Rockwell is a global provider of industrial automation, power, control, and information solutions. Lamb worked at Rockwell in various information technology capacities from 1988 until her termination in 2013. In 2011, she transitioned to a position relating to the Systems, Applications, and Products processing system (“SAP”). SAP is an integrated electronic system designed to streamline various business transactions and processes company-wide. Based on an employee's role and rank, she is granted privileges to access and modify certain data in SAP.

         To ensure that a given employee has SAP access that is sufficient but not greater than necessary to perform her job-what the parties call “segregation of duties” (“SOD”)-Rockwell employs Governance Risk and Compliance (“GRC”) software. GRC establishes rules that identify certain constellations of access privileges that represent a risk of harm to the company or its legal compliance efforts, such as when an employee has privileges to both create and review her work. The rules are designed to prevent one employee from obtaining such pervasive access to Rockwell's data as to facilitate fraud or theft of confidential business information. The system can identify persons that meet the rule definitions so that their privileges can be evaluated and then either disabled or approved by management.

         Like many other companies, Rockwell employs “controls” teams to customize the GRC rules in an iterative process that analyzes the operation of the rules over time to ensure they are working properly and efficiently. The controls teams sometimes received tasks from the internal audit department, which would review their work and develop action plans for improvement. These plans were logged in the Internal Controls Corrective Action Tracking System (“IC-CAT”). An IC-CAT functioned like an outstanding work order that could be closed once the goals set out in it had been achieved.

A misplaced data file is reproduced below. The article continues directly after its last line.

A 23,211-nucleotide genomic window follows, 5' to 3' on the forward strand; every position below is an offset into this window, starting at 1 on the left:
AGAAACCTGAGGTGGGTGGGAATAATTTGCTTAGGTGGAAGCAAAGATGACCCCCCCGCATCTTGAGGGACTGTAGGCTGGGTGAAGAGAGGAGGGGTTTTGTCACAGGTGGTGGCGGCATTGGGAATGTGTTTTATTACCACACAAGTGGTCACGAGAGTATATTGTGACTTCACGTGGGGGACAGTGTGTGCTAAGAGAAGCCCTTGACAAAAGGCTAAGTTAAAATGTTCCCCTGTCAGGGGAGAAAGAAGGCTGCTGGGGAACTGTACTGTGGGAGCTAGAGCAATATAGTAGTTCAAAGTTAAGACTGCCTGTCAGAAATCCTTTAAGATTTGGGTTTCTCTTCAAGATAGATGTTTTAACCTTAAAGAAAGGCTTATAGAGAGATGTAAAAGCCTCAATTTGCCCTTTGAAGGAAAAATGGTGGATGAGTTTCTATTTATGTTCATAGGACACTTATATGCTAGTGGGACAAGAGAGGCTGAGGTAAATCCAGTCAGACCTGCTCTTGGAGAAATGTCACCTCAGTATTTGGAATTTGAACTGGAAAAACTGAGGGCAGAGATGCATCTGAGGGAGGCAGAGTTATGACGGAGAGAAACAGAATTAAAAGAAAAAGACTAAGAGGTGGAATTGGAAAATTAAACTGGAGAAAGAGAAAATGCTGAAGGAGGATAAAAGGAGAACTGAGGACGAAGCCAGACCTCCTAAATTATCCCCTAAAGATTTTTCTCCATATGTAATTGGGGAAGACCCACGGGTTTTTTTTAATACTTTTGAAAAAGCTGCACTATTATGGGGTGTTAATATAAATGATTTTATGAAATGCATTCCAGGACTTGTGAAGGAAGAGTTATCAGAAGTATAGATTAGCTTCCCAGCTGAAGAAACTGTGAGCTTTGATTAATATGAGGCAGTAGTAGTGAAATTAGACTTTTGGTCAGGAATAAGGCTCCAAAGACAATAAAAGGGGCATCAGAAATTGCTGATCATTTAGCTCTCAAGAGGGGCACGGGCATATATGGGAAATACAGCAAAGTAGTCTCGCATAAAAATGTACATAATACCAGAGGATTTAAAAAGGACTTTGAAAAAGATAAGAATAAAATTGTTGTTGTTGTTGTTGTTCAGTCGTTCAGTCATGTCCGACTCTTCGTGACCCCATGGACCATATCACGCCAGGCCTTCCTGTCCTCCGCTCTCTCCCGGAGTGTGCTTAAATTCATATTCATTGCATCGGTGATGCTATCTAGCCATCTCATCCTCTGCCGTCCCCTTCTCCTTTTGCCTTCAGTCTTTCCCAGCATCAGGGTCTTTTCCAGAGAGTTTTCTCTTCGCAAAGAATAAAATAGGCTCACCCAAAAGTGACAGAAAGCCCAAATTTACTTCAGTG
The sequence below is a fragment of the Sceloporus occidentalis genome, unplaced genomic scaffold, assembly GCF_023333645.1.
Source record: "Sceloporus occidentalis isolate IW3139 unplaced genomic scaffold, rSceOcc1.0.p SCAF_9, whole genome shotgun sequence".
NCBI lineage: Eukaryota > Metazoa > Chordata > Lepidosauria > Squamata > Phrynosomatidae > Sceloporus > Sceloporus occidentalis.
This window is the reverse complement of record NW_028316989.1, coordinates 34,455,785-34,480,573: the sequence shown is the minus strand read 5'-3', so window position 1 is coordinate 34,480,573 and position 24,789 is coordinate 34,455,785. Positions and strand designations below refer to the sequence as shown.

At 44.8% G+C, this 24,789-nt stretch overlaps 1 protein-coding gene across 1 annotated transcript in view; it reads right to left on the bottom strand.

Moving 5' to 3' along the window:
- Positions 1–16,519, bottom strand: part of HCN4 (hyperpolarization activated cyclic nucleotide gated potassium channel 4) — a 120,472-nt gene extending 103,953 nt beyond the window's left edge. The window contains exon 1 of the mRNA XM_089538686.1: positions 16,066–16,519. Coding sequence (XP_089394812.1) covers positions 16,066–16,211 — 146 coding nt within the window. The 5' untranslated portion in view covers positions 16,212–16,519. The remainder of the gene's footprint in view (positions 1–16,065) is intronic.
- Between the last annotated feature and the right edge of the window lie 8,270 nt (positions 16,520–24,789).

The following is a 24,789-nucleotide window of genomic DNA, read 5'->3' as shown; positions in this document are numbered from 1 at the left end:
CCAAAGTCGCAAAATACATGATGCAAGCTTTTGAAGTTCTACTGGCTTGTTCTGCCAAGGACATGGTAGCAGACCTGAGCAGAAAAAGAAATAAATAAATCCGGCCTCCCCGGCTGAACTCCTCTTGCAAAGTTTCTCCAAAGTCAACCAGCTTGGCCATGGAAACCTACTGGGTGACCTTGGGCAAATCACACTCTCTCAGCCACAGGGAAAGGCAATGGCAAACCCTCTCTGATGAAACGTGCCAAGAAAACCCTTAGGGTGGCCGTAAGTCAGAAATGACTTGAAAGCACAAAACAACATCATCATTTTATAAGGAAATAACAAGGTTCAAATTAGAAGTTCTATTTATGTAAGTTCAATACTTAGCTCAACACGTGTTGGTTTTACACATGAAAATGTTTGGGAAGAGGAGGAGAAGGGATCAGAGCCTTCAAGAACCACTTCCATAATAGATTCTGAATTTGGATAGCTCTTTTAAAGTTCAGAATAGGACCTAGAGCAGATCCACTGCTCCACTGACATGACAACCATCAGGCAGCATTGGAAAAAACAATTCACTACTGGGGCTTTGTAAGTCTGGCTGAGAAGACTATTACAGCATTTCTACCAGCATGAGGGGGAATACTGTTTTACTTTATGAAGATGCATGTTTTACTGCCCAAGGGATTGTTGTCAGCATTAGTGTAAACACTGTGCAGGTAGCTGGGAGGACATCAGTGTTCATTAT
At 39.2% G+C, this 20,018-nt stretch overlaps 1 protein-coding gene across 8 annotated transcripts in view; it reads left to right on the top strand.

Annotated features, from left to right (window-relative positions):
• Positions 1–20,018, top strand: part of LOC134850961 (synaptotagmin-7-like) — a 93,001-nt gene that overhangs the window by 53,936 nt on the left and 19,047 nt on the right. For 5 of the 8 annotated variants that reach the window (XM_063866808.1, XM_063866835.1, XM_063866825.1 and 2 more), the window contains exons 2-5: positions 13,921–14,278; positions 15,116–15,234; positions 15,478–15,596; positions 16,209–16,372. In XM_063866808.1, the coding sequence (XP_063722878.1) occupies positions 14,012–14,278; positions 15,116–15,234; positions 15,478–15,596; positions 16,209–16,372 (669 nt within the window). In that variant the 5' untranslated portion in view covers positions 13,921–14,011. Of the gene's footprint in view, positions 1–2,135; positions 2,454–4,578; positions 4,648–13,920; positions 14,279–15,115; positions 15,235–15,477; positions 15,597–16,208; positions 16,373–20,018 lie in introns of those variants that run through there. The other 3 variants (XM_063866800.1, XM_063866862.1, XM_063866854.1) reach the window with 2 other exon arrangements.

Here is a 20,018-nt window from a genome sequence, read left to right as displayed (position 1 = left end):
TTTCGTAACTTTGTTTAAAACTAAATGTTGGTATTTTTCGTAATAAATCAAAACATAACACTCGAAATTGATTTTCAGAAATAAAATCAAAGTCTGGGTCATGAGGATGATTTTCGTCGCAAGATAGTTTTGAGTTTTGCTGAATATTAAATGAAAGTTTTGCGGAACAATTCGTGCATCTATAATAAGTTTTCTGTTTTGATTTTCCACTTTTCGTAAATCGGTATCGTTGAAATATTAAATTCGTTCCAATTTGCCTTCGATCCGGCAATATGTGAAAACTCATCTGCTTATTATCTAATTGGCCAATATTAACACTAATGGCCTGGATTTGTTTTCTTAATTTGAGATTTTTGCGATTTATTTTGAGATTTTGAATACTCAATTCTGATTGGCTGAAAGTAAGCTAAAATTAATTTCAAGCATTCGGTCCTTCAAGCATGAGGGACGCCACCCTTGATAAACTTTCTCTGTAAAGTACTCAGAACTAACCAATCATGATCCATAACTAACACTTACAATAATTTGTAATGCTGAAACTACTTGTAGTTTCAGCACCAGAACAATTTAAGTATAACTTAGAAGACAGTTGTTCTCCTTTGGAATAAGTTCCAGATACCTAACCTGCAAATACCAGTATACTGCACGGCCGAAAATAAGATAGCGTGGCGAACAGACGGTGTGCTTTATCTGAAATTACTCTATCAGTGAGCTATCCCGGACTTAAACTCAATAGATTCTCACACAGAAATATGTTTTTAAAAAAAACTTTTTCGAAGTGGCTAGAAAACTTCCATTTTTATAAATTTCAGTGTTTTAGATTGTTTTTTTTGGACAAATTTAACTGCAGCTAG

Lamb's team, the IT internal controls team, worked specifically with SAP access privileges of IT department users and how those privileges related to internal control over financial reporting for purposes of SOX compliance. In order to better understand Lamb's role, it is important to observe the relevant requirements drawn from SOX. The statute provides that a qualifying corporation, like Rockwell, must file periodic reports with the SEC. 15 U.S.C. § 7241. The reports are required to be certified by high-level corporate officers, including the principal executive officer and principal financial officer. Id. § 7241(a). Those officers must certify, among other things, that they have reviewed the report and that, based on their individual knowledge, the report does not contain any untrue statement or material omission. Id. § 7241(a)(1)-(2). Additionally, the signatory officers must certify that they are responsible for developing internal controls for their company that “ensure that material information relating to the issuer and its consolidated subsidiaries is made known to such officers by others within those entities.” Id. § 7241(a)(4)(B). The officers must also report their conclusions about the effectiveness of these internal controls. Id. § 7241(a)(4)(D). Further, Section 7262 requires that Rockwell's annual reports contain an assessment of the effectiveness of its internal controls as they relate to the accuracy and completeness of financial reporting. Id. § 7262(a). When a public accounting firm prepares an audit report for the company, that firm must report on and attest to the assessment the company made of its financial reporting controls. Id. § 7262(b).